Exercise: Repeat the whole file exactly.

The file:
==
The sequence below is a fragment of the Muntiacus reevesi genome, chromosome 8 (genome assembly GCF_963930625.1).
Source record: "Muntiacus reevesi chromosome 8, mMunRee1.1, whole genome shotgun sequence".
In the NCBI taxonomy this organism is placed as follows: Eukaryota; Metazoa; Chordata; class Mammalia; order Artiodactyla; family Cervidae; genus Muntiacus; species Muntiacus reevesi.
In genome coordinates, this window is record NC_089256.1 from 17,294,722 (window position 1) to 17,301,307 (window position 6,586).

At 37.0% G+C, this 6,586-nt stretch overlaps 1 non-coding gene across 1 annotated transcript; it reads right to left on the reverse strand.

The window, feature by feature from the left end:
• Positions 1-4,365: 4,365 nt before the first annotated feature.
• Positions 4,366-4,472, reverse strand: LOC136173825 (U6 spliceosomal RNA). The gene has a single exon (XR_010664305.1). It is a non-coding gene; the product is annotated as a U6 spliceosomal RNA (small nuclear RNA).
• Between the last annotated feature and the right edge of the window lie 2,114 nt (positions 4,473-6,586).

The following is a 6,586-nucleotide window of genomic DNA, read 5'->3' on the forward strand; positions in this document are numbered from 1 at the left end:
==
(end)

The sequence below is a fragment of the Muntiacus reevesi genome, chromosome 8 (genome assembly GCF_963930625.1).
Source record: "Muntiacus reevesi chromosome 8, mMunRee1.1, whole genome shotgun sequence".
In the NCBI taxonomy this organism is placed as follows: Eukaryota; Metazoa; Chordata; class Mammalia; order Artiodactyla; family Cervidae; genus Muntiacus; species Muntiacus reevesi.
In genome coordinates, this window is record NC_089256.1 from 17,294,722 (window position 1) to 17,301,307 (window position 6,586).

At 37.0% G+C, this 6,586-nt stretch overlaps 1 non-coding gene across 1 annotated transcript; it reads right to left on the reverse strand.

The window, feature by feature from the left end:
• Positions 1-4,365: 4,365 nt before the first annotated feature.
• Positions 4,366-4,472, reverse strand: LOC136173825 (U6 spliceosomal RNA). The gene has a single exon (XR_010664305.1). It is a non-coding gene; the product is annotated as a U6 spliceosomal RNA (small nuclear RNA).
• Between the last annotated feature and the right edge of the window lie 2,114 nt (positions 4,473-6,586).

The following is a 6,586-nucleotide window of genomic DNA, read 5'->3' on the forward strand; positions in this document are numbered from 1 at the left end: